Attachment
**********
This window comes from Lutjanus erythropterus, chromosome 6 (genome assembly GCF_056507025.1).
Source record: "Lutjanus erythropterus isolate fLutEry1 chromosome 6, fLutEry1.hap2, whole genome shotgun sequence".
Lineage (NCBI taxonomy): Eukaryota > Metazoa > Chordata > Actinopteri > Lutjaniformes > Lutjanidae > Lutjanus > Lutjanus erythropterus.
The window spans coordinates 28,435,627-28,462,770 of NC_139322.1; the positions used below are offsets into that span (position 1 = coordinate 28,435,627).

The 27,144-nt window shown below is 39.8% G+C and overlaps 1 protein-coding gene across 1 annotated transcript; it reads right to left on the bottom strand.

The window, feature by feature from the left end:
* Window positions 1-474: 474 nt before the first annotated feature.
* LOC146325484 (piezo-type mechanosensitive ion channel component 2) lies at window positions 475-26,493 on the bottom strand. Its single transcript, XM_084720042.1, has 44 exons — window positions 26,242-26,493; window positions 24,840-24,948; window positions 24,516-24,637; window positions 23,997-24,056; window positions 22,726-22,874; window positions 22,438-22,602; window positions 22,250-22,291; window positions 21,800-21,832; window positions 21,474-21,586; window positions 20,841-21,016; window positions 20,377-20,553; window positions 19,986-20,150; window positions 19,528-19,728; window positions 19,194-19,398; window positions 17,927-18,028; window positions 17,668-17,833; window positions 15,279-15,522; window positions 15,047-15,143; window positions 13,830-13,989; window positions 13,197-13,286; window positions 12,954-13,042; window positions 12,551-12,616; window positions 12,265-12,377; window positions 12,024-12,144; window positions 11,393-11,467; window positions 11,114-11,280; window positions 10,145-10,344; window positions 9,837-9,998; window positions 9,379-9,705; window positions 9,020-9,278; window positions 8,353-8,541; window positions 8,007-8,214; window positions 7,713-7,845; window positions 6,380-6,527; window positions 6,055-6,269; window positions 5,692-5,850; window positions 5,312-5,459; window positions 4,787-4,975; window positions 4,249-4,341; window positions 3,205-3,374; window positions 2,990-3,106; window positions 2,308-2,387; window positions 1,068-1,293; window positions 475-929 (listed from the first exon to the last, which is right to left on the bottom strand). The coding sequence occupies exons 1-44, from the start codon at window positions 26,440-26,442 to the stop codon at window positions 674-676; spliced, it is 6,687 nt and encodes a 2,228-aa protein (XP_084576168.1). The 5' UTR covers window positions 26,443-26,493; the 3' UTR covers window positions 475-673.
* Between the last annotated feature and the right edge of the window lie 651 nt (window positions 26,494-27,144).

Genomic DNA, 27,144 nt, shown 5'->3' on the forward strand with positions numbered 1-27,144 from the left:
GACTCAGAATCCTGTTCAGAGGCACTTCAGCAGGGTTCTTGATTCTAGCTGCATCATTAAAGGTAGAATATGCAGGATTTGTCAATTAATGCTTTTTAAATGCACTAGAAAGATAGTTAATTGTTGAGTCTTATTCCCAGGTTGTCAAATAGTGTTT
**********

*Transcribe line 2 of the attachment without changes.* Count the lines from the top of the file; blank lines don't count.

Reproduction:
Source record: "Lutjanus erythropterus isolate fLutEry1 chromosome 6, fLutEry1.hap2, whole genome shotgun sequence".